Vista Ramada and the Overlook
As you head over to the Earth Sciences Center, take in a stunning sight of the Avra and Altar Valleys that separate the mountain ranges at the Vista Ramada and the Overlook. If it’s a clear day you might be able to see west across the Tohono O’odham Indian Reservation and south to the Mexican Border.
Earth Sciences Center
At the Earth Sciences Center, you’ll descend into a credible artificial limestone cave, complete with stalagmites, stalactites and pools. If you want to experience a true cave experience, a side tunnel (designed with kids in mind), takes you 75 feet through low ceilings, tight passageways and jagged paths. Once you’re back on even footing, you’ll discover a large screen filled with erupting volcanoes describing the birth of our world. Next up is the one of a kind regional mineral and gemstone collection. Examine gold from the Santa Rita Mountains in Arizona, or the pearly luster of Smithsonite from Arizona’s Glove Mine.
Continue your visit counterclockwise and you’ll arrive at Mountain Woodland, a recreated habitat where you’ll discover animals and plants found in many nearby mountain ranges surrounded by the Sonoma Desert. In addition to the mountain lion, you may get to see white-tailed deer, Mexican wolves, cougars and the thick-billed parrots. Nesting only in the hollows of large, dead pine trees, the thick-billed parrots depend on pine seed crop for food. Along the outdoor path you’ll pass colorful cacti including the prickly pear cactus, and perhaps grab a bit of shade under a Mesquite tree.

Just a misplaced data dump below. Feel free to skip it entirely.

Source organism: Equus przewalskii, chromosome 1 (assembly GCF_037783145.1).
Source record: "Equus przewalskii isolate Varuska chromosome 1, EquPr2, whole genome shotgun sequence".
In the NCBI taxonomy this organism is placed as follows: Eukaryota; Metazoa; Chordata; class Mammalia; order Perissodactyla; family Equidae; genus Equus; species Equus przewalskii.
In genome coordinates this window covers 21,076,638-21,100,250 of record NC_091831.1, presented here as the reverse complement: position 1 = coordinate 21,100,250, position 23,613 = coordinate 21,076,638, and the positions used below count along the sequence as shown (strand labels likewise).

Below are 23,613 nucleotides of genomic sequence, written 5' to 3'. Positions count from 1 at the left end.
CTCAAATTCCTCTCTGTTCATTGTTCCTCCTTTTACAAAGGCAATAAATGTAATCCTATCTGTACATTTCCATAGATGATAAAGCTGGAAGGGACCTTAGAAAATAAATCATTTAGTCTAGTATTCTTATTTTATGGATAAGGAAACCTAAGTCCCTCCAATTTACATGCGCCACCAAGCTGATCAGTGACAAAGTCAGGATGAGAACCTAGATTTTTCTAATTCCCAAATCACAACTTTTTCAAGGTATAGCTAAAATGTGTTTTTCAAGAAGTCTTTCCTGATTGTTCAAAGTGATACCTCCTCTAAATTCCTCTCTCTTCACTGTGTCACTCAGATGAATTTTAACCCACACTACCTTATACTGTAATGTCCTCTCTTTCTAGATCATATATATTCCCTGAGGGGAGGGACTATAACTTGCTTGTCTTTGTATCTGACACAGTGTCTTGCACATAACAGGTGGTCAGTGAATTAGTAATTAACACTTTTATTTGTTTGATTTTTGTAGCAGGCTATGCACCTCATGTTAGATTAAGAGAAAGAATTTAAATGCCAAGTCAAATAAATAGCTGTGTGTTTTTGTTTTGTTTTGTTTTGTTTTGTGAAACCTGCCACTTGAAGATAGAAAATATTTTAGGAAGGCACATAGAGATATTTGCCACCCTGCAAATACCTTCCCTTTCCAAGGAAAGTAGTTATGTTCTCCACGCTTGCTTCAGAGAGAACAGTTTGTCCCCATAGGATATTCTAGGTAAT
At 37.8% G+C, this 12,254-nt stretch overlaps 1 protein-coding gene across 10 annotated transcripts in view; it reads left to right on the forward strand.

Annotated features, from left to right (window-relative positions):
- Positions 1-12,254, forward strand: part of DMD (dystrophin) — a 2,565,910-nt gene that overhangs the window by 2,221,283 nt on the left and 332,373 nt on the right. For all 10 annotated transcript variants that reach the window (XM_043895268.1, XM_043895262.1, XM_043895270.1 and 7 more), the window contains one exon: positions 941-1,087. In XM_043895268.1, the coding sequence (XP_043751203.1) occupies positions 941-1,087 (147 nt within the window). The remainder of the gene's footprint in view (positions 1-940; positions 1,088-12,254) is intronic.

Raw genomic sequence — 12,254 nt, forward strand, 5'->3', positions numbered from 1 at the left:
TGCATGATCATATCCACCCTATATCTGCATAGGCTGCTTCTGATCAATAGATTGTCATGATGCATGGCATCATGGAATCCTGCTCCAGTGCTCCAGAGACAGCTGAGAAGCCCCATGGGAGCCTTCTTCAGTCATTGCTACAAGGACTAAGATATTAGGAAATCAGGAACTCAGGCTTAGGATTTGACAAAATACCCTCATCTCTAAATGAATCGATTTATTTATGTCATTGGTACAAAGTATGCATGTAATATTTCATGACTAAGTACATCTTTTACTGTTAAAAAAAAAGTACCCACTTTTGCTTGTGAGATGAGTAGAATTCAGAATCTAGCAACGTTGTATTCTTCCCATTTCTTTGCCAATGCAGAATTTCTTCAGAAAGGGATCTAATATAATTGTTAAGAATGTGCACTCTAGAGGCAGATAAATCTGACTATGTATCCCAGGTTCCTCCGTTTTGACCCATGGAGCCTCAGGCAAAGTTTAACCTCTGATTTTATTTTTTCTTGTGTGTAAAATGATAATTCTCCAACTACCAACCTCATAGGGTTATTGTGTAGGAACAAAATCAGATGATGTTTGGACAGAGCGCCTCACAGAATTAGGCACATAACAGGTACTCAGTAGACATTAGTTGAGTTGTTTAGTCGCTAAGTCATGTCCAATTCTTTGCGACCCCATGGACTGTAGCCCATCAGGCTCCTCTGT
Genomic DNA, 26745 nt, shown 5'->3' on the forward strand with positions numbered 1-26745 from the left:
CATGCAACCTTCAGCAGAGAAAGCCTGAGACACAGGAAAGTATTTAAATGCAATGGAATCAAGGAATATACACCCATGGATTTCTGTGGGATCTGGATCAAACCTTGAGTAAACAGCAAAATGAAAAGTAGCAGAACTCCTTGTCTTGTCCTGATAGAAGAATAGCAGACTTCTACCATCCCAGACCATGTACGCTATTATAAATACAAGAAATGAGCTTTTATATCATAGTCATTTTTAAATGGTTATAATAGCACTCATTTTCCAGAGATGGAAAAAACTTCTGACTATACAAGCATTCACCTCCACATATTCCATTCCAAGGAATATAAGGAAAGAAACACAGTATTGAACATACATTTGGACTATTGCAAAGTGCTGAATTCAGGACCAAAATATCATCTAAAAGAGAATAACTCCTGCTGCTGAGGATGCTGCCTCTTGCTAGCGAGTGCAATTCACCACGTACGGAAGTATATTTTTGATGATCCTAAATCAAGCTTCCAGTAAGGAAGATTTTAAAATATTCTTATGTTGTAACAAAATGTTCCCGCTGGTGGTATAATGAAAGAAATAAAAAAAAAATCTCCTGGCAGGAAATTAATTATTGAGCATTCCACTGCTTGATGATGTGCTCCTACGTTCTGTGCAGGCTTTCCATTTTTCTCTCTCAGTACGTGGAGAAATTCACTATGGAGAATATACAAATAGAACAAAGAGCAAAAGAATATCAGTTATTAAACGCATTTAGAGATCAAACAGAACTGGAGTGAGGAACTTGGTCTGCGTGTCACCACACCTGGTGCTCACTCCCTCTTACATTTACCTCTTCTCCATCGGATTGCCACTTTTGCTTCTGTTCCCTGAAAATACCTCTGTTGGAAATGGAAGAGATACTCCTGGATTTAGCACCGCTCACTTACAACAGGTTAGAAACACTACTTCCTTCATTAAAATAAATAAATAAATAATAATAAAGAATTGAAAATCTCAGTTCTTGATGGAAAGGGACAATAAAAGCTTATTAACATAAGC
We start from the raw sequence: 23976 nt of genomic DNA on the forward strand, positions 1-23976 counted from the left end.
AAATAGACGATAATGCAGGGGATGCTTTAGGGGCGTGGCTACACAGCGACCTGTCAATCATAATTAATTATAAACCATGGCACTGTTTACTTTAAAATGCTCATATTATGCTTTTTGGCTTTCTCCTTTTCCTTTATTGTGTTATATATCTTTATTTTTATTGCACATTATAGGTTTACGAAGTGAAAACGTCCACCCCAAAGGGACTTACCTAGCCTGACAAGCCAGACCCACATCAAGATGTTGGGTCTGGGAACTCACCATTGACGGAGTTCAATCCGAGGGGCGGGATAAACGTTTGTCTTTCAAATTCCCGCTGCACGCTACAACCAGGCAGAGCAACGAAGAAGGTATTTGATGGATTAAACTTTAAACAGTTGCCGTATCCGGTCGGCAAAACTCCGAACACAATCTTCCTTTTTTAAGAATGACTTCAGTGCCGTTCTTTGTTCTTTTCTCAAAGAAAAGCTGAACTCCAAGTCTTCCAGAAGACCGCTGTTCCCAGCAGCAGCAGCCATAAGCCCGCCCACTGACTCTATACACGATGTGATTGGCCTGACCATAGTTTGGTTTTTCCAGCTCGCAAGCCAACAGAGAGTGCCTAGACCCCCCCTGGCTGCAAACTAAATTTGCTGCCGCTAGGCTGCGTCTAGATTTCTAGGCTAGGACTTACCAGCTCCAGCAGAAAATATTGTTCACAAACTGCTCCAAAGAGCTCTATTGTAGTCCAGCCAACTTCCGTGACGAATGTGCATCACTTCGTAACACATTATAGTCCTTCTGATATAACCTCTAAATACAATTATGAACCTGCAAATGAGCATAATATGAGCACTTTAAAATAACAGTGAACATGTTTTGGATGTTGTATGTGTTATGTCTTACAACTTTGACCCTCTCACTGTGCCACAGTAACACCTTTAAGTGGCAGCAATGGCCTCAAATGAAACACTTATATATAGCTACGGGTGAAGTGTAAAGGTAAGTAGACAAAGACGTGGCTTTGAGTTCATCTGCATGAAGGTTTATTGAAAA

Because of the heat during the middle of the day, we missed seeing the antics of the black-tailed prairie dogs who took shelter below the ground in the Desert Grassland. But we did stop in and see the snake exhibits. One of the more well-known snakes that live in the desert grasslands is the rattlesnake. Hear we learned that an alarmed rattlesnake vibrates its tail against the ground causing the rattle sound. In the grasslands you may also get a chance to see Sonoran green toads and burrowing owls.